Friday, April 18, 2014

Missing the Mark: Another Shot at the NC Pension Plan

Missing the Mark: Another Shot at the NC Pension Plan

Once again I was digging through CalPERS Annual Report when I was distracted by an email entitled, “Nation's Seventh Largest State Pension Can't Afford Financial Audit.”  The email was from Edward Siedle, President of Benchmark Financial Services, who is more than a little upset that the North Carolina’s Comprehensive Annual Financial Report (CAFR), and the State’s underlying pension plans aren’t audited by an outside firm.[1]  In North Carolina, State Auditor Beth Wood provides the accounting review.  The eye-catching email headline was derived from a comment Mr. Siedle received from the State Treasurer’s Office, which said in part: “the high costs of a stand-alone audit would be unlikely to produce any significant additional information.”
Donor Advised Funds (2001)
Mr. Siedle concludes his lengthy critique on North Carolina’s failure to engage an independent auditor with two unwarranted warnings:

Clearly, a stand-alone audit of the $87 billion fund could provide meaningful additional information, would be well worth the limited cost and is decades overdue.

In my forensic experience whenever someone says an investment fund can’t afford an audit—be very, very concerned.

As I read Mr. Siedle’s analysis, I thought about Stockton, San Bernardino, Jefferson County, Harrisburg, Detroit, and Detroit’s retirement plans.  Do you know what all these bankrupt entities have in common?  Independent Auditors.  How about two of the most underfunded pension plans in the country in Illinois and Chicago?  Independent Auditors.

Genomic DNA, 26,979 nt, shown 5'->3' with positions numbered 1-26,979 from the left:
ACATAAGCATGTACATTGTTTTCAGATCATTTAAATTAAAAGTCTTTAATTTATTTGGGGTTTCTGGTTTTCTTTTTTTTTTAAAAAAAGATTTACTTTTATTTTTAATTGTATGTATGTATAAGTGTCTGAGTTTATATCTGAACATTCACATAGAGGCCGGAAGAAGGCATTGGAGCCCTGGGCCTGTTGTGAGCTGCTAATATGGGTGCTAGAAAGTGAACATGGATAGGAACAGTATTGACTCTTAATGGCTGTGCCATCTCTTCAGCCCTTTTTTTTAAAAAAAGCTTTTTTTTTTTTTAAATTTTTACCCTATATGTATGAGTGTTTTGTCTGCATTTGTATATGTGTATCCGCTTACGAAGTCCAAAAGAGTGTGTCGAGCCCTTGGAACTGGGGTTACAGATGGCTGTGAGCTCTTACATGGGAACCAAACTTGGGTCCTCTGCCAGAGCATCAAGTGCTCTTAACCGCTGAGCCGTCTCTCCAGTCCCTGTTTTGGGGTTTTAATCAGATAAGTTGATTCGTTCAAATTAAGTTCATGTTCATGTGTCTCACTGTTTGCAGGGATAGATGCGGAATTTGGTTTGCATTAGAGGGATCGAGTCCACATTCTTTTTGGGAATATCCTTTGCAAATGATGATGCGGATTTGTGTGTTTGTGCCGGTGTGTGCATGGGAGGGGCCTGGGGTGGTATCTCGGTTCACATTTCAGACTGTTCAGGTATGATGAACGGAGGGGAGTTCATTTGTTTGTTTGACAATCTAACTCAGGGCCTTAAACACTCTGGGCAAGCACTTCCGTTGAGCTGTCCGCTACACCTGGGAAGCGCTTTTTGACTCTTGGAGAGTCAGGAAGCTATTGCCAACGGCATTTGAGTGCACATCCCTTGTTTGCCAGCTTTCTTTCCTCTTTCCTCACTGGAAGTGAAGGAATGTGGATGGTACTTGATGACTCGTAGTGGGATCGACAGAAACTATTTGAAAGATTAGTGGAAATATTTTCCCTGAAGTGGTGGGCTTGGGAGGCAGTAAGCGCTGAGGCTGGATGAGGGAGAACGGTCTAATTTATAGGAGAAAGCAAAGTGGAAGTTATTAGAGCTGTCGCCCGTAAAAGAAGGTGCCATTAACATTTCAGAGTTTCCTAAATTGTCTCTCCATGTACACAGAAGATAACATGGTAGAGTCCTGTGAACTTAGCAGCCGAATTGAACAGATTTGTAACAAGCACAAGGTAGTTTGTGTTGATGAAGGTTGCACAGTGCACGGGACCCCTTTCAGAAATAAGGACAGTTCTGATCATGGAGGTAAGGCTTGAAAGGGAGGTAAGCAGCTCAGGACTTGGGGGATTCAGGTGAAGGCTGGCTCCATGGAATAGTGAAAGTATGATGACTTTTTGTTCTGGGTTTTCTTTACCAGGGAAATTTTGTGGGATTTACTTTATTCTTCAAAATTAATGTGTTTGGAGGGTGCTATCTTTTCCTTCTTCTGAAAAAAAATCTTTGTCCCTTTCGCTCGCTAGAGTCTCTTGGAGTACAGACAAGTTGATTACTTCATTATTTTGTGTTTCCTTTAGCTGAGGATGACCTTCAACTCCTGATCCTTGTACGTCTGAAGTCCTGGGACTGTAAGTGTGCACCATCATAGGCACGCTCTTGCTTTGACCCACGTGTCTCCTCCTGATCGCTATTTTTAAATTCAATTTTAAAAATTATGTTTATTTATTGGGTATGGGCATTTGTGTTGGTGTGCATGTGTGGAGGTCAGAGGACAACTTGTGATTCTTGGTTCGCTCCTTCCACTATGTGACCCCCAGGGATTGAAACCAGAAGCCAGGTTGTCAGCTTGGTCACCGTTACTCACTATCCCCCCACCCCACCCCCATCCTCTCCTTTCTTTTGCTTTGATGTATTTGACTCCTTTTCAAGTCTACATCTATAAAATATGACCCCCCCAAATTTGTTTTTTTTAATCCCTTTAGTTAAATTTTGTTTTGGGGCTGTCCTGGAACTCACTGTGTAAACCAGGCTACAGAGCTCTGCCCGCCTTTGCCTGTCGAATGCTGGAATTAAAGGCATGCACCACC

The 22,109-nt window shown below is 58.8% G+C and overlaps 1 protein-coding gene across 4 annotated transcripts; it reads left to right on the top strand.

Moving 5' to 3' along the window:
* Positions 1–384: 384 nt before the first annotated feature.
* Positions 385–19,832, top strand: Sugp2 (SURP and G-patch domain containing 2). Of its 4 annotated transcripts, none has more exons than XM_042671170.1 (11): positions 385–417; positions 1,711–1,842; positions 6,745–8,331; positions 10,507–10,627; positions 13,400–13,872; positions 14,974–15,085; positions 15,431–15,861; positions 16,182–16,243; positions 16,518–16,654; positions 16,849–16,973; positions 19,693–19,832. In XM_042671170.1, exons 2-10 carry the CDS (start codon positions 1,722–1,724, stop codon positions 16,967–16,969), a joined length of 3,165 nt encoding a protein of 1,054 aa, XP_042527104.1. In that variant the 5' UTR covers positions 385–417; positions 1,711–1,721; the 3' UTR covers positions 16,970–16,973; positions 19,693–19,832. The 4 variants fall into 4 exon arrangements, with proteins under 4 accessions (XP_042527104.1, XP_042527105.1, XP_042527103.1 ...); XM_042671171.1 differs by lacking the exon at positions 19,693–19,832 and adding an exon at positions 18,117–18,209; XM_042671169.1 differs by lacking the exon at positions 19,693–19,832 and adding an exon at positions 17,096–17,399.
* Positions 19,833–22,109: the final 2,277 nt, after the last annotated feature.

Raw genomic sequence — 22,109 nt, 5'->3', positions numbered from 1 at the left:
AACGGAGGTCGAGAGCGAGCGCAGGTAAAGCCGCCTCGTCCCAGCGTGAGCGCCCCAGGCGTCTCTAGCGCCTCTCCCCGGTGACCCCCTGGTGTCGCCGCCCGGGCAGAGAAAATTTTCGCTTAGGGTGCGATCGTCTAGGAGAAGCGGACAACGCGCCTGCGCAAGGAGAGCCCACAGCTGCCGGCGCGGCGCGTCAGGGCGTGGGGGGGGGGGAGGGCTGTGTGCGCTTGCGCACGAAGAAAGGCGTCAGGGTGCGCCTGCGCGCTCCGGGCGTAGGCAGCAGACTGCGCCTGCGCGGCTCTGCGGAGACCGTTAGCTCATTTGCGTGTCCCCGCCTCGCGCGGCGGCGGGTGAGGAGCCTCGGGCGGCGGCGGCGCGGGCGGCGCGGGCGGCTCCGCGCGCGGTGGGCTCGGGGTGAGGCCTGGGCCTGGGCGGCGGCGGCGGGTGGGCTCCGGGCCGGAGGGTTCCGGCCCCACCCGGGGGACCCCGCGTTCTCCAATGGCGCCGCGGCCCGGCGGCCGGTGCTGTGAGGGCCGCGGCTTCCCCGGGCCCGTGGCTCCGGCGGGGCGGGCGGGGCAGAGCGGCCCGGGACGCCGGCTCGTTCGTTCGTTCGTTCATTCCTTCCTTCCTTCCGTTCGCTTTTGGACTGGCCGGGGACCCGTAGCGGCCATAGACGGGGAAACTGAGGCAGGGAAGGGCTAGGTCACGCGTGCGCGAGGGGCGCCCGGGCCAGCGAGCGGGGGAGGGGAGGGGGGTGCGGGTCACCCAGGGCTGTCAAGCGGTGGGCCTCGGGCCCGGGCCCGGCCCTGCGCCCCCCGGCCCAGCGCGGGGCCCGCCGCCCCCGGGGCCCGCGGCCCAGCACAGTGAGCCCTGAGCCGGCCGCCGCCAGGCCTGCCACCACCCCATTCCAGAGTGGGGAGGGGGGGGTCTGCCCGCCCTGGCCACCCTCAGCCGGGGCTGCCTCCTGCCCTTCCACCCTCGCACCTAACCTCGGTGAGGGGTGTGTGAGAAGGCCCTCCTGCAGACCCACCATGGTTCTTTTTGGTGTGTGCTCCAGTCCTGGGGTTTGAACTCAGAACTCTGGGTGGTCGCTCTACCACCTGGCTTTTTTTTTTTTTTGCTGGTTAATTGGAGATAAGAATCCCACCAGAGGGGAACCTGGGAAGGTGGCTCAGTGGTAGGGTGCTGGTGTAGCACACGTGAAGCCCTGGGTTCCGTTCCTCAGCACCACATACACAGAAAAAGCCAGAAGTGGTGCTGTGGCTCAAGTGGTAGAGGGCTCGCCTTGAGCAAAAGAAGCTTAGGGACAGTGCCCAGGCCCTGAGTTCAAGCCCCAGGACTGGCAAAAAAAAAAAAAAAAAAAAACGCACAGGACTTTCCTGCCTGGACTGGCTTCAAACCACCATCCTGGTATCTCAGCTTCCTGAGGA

Perhaps the independent auditors of public pensions aren’t sophisticated enough to do the job.  I decided to make a quick survey of major accounting firms and their track record in valuing complicated investments like alternatives and derivatives.  Before the credit crisis, four major accounting firms -- KPMG, Deloitte, Ernst & Young, and PricewaterhouseCoopers -- were paid hundreds of millions of dollars to audit America’s major financial institutions.  Did they provide “meaningful additional information” to investors and the other stakeholders in Fannie Mae, Freddie Mac, Lehman, Citigroup, Bank of America, Countrywide Financial, Bear Stearns, Washington Mutual, and Merrill Lynch?  No.

Mr. Siedle isn’t completely off base when he raises concerns about the ability of North Carolina’s State Auditor to effectively audit the state’s pension plan.  However, he totally misses the source of the problem.  Rather than question Auditor Wood’s competence, Mr. Siedle should consult the State’s budget.[2]  Auditor Woods has been operating with the same budget appropriation for at least the last four years, and her budget for next year shows no increase.  Like all too many agencies in North Carolina, the Office of the State Auditor has been starved for resources.  I urge Mr. Siedle to advocate for additional positions and salary in Auditor Woods’ agency.  While I’m sure he doesn’t intend it, Mr. Siedle’s urgent call for an independent auditor would cause his client, SEANC, to lose a few members as the audit function was outsourced.